6 Pages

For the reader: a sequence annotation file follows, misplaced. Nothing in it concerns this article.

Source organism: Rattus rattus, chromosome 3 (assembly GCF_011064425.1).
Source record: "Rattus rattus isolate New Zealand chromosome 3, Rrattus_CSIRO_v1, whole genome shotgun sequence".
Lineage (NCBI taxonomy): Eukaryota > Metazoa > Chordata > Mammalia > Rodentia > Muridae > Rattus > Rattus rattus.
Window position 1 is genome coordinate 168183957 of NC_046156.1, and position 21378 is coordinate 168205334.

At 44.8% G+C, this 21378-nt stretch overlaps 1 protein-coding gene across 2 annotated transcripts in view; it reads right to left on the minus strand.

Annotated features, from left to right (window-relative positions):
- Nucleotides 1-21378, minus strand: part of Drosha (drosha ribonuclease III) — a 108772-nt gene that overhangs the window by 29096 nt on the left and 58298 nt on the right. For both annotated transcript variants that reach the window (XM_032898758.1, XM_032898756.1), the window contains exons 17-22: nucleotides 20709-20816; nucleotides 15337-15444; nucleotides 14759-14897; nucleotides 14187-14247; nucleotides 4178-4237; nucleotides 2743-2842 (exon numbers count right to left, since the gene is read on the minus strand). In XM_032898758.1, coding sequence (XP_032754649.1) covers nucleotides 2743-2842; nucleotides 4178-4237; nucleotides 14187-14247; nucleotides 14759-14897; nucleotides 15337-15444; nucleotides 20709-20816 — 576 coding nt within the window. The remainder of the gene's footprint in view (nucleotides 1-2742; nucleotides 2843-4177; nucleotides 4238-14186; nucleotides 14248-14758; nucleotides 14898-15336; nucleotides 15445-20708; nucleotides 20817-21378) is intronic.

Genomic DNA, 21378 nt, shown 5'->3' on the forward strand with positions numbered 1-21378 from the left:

Despite Jean-Jacques Rousseau’s status as an anomaly in his century (a status that he reiterates throughout his entire corpus), there is perhaps no more telling description of how eighteenth-century subjects experienced the act of reading than Rousseau’s often-quoted indictment, which, surprisingly, he chose to place in the preface to his popular novel Julie, ou La Nouvelle Héloïse. Rousseau admonishes: “Never did a chaste maiden read Novels.” Not satisfied with simply proffering a vague warning against novels, however, Rousseau specifies the kind of danger that these readers faced, and evokes the specter of his (young, female) reader’s loss of virtue, writing: “She who, despite this [novel’s] title, dares to read a single page of it, is a maiden undone: but let her not attribute her undoing to this book; the harm was already done. Since she has begun, let her finish reading: she has nothing more to risk.”1 Thus, as eighteenth-century readers approached Rousseau’s long masterwork, they encountered no mere warning, but rather, the assertion that reading was a dangerous, unwholesome practice-the pastime of the vaguely wanton, those who had nothing left to lose. Books, through their association with pleasure, threatened to seduce readers, leading them to their perdition.